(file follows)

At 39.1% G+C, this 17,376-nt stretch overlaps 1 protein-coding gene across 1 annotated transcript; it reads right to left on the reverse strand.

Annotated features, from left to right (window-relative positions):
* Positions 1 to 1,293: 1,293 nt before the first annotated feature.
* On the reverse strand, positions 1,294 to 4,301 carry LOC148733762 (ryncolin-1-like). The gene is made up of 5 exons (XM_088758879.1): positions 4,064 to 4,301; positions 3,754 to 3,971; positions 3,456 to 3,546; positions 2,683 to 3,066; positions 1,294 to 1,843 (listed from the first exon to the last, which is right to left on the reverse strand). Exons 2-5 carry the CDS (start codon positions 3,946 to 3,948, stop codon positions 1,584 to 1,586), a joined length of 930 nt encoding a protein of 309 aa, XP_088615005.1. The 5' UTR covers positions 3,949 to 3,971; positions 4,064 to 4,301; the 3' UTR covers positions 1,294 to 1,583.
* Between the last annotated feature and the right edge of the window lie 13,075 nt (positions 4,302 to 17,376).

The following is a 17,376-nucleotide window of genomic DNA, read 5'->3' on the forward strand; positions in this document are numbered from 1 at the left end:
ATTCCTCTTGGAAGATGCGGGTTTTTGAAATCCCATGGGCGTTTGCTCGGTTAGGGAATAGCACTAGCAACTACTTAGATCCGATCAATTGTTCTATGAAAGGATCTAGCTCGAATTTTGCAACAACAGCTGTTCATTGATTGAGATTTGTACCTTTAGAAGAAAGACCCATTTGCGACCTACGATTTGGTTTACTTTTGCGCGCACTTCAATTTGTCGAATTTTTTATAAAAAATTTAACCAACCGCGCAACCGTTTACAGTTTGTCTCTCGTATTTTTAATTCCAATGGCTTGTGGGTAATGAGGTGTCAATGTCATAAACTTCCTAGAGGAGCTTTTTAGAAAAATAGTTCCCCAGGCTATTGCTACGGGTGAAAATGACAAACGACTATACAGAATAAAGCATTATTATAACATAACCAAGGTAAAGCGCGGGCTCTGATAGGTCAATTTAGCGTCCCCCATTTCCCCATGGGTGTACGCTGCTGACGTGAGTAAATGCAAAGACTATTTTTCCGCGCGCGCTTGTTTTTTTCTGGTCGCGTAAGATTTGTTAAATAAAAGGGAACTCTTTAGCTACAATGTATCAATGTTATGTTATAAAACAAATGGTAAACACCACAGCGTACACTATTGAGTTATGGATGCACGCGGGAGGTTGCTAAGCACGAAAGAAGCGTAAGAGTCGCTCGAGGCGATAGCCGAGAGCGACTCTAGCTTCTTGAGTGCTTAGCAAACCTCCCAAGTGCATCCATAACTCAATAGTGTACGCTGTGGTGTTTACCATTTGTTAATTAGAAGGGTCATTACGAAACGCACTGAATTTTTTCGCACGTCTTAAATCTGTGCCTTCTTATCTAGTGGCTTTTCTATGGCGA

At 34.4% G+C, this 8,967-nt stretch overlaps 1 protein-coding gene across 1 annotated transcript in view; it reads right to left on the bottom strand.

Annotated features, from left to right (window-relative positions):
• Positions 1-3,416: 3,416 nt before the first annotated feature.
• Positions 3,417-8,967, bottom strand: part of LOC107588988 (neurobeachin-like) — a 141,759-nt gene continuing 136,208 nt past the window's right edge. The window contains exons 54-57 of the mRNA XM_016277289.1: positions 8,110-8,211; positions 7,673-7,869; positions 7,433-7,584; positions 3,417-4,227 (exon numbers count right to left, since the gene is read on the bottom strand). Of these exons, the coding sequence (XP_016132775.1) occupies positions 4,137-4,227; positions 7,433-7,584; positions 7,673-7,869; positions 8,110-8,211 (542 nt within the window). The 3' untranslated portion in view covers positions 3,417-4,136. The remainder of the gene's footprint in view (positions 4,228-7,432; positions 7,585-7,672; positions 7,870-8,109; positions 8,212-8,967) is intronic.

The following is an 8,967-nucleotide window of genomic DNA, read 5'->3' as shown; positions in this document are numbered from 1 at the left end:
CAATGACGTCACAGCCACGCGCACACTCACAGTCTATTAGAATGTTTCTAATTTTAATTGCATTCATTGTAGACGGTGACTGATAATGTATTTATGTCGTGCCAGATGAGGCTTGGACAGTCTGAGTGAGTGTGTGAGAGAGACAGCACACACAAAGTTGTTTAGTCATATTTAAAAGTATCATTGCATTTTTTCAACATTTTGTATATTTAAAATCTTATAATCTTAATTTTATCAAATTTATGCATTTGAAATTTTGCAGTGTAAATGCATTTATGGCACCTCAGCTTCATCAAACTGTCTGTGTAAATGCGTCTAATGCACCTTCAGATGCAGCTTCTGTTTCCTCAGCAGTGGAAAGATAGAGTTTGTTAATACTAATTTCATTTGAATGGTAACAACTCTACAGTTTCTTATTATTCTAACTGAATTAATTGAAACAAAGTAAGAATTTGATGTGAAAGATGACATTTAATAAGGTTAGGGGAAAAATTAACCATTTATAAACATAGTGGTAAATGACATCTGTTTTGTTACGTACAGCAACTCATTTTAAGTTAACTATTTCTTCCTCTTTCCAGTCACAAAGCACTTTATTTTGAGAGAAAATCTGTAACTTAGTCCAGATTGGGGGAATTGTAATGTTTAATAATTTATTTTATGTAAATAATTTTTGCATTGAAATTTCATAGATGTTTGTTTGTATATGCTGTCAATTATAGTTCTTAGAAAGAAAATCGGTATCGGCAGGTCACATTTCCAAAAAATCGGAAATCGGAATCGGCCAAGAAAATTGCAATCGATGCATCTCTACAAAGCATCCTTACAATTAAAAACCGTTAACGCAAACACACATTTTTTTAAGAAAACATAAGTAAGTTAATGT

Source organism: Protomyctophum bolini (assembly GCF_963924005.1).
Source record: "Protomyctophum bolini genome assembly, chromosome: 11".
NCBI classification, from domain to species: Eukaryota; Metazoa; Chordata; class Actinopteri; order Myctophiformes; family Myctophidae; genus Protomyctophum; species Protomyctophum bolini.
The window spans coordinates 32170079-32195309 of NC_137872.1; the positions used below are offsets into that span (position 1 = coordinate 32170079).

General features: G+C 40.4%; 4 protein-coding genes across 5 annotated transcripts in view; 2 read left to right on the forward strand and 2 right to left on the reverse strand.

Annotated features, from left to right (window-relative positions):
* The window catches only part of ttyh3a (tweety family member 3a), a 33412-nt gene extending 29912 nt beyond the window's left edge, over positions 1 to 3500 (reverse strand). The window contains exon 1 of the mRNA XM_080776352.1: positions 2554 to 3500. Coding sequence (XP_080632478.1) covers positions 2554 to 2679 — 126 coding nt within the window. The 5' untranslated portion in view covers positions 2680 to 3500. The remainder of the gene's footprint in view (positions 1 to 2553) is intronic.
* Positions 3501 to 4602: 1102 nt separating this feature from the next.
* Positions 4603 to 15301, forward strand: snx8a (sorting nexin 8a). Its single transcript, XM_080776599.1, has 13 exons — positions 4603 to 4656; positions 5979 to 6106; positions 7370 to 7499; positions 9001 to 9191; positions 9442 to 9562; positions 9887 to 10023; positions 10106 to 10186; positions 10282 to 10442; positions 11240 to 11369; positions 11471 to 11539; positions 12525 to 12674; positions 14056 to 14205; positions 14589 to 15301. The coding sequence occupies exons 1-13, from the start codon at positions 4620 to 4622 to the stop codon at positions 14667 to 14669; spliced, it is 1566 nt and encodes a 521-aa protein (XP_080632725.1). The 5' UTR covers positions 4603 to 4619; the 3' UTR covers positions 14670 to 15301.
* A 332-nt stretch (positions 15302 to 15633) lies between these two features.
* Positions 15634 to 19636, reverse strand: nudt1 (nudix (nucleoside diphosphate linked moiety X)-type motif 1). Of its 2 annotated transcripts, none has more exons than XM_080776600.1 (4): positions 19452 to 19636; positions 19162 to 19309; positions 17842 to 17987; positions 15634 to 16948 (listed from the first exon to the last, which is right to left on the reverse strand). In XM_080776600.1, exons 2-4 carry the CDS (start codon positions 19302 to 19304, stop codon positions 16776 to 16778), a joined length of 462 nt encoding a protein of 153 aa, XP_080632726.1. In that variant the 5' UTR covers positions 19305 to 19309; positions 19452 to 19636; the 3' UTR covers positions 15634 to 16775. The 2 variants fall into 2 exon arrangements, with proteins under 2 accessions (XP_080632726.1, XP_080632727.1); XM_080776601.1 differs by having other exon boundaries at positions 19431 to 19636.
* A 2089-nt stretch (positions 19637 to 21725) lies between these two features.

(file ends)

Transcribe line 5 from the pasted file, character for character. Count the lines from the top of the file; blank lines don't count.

* Between the last annotated feature and the right edge of the window lie 13,075 nt (positions 4,302 to 17,376).